Abstract: <p> One commonly observed phenomena about taxation in Africa are regional differences and the fact that southern African countries have higher levels of shares of taxation in GDP. This article argues that the major source of differences in ‘tax effort’ is the colonial histories of various countries. Using standard measures of ‘tax effort in a panel data framework and dividing colonial Africa along forms of incorporation into the colonial system, it shows that African countries and others with similar colonial histories have higher levels of ‘tax effort’. However, the difference disappears when we control for the colonial factor. These results hold under different model specifications. <p>
    Keywords: taxation; GDP; regional differences; colonial histories; tax effort;
    JEL: O20 O40 O55
    Date: 2010–10–05
  6. By: Marie-Laure Breuillé; Skerdilajda Zanaj
    Abstract: This paper analyzes mergers of regions in a two-tier setting with both horizontal and vertical tax competition. The merger of regions induces three e¤ects on regional and local tax policies, which are transmitted both horizontally and vertically: i) an alleviation of tax competition at the regional level, ii) a rise in the regional tax base, and iii) a larger internalization of tax externalities generated by cities. It is shown that the merger of regions increases regional tax rates while decreasing local tax rates. This Nash equilibrium with mergers is then compared with the Nash equilibrium with coalitions of regions.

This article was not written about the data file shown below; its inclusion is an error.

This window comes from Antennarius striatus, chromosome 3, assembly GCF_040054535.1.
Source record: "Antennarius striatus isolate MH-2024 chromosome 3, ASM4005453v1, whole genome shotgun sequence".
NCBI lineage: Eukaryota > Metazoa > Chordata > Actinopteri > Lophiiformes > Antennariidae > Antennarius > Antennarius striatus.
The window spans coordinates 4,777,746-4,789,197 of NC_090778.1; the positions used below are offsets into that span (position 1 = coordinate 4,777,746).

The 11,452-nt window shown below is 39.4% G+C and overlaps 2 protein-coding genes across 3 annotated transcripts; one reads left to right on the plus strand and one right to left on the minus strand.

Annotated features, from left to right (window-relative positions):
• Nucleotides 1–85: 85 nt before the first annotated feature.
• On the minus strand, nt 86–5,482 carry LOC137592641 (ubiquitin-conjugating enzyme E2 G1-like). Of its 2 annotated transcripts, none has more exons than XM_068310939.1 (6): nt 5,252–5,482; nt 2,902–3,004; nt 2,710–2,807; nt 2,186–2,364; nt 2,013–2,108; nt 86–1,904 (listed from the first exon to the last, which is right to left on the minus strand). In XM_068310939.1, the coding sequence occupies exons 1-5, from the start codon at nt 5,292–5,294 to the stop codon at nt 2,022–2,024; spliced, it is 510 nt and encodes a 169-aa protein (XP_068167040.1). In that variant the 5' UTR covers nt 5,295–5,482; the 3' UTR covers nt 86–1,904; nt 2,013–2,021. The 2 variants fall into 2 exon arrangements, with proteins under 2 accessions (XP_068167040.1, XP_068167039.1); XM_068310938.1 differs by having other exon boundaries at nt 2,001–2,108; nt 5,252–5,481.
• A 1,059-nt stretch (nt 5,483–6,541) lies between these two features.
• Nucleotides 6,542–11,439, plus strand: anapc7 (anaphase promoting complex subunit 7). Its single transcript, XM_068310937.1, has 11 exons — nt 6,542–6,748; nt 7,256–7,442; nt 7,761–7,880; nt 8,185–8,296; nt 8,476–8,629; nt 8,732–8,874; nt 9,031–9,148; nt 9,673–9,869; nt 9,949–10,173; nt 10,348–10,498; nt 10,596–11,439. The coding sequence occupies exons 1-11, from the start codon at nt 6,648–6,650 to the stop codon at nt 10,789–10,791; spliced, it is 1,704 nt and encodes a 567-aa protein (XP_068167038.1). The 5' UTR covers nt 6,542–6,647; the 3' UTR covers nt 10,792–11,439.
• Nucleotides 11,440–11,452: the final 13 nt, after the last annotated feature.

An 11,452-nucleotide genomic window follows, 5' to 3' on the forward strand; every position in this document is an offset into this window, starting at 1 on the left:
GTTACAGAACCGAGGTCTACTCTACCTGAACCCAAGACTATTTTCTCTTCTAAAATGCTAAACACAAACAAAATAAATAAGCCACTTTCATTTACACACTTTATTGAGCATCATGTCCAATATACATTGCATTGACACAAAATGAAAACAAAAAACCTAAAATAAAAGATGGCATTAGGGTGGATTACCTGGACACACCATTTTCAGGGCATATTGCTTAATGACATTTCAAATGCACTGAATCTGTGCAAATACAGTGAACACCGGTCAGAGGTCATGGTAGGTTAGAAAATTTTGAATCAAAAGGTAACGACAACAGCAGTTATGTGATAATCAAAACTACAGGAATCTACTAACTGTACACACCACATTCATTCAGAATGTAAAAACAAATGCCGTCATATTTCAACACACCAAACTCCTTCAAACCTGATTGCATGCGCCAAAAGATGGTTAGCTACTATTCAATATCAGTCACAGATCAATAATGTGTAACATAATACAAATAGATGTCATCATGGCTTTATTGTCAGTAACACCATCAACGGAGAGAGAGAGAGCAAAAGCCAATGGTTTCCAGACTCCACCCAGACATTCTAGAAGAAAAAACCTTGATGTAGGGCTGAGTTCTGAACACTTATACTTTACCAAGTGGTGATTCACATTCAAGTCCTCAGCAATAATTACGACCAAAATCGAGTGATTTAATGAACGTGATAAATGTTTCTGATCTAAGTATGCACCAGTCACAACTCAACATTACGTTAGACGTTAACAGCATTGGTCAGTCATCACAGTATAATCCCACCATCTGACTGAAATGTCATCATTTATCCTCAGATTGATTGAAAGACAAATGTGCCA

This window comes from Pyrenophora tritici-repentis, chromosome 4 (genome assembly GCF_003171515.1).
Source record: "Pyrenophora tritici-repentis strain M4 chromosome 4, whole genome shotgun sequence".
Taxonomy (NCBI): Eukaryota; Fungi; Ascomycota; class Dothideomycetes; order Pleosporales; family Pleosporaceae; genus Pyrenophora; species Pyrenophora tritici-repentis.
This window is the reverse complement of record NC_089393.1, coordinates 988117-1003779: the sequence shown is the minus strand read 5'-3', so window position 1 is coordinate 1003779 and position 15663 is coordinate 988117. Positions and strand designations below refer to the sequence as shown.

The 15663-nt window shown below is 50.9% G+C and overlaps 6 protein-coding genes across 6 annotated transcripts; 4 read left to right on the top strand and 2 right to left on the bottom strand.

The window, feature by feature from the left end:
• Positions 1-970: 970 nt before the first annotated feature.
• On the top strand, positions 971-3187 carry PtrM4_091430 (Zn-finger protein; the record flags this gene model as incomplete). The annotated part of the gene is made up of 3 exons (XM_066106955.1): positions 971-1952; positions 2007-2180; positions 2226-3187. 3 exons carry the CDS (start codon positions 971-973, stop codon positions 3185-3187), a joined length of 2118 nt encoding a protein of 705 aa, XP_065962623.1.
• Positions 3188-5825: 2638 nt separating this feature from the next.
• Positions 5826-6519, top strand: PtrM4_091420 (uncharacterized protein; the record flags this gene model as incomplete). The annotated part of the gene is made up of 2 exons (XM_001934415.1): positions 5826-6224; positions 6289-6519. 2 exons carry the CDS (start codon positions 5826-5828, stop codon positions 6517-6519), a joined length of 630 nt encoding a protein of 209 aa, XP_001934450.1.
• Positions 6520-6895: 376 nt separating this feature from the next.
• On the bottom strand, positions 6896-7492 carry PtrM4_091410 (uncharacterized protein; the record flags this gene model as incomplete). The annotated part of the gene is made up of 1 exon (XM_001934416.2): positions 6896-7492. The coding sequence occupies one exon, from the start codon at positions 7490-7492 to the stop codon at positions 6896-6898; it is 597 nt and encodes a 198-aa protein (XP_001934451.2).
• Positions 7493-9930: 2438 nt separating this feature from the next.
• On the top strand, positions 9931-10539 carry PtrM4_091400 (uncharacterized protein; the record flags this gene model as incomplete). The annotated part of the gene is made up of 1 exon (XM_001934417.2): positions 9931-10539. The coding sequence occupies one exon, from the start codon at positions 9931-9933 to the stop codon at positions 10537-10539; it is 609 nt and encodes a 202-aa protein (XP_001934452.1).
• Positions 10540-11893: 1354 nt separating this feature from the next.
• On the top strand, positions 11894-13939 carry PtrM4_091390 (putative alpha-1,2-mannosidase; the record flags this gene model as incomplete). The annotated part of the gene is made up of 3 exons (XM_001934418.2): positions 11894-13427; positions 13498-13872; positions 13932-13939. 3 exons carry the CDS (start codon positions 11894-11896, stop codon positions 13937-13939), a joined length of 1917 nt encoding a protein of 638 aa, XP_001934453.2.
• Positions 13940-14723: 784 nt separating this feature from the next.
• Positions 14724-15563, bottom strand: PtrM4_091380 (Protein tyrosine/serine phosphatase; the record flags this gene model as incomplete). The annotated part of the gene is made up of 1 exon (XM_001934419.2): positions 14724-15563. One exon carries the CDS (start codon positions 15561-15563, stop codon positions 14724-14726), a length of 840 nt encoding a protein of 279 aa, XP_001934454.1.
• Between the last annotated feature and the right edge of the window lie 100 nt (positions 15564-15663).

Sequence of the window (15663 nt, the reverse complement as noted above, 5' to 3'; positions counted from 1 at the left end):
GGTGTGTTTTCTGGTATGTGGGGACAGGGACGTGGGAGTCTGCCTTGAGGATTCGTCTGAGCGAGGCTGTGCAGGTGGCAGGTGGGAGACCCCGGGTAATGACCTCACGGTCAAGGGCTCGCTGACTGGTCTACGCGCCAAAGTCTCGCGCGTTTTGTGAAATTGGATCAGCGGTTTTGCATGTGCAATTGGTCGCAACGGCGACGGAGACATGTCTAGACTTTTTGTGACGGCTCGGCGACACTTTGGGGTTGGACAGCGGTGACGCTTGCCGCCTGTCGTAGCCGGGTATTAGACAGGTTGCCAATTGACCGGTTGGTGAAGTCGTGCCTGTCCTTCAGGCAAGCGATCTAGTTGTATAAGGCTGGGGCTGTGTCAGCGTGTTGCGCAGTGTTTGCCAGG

Keywords: Mergers, Tax Competition, Fiscal Federalism
    JEL: H73 H25
    Date: 2010–09–06
  7. By: Olsen, Trond E. (Dept. of Finance and Management Science, Norwegian School of Economics and Business Administration); Osmundsen, Petter (Dept. of Industrial Economics, Risk Management and Planning, University of Stavanger)
    Abstract: We analyse tax competition when a multinational firm has invested in two countries but also has an outside option, e.g., towards a third country. An interesting finding is that more attractive outside options for firms may constitute a win-win situation; the firm as well as its present host countries may gain when this occurs. The reason that it benefits the host countries is that an enhanced outside option reduces the inefficiencies of tax competition. An implication of the result is that better outside options for multinational firms may reduce the gains from host countries’ policy coordination and thus reduce those countries’incentives to coordinate their policies. Also, with a development where outside options become more accessible, the perceived costs of tax competition, e.g., in terms of underprovision of public goods, may be overestimated. Our findings may also have implications for international negotiations, since it provides an argument for mutual reduction of entry barriers, as this may improve outside options.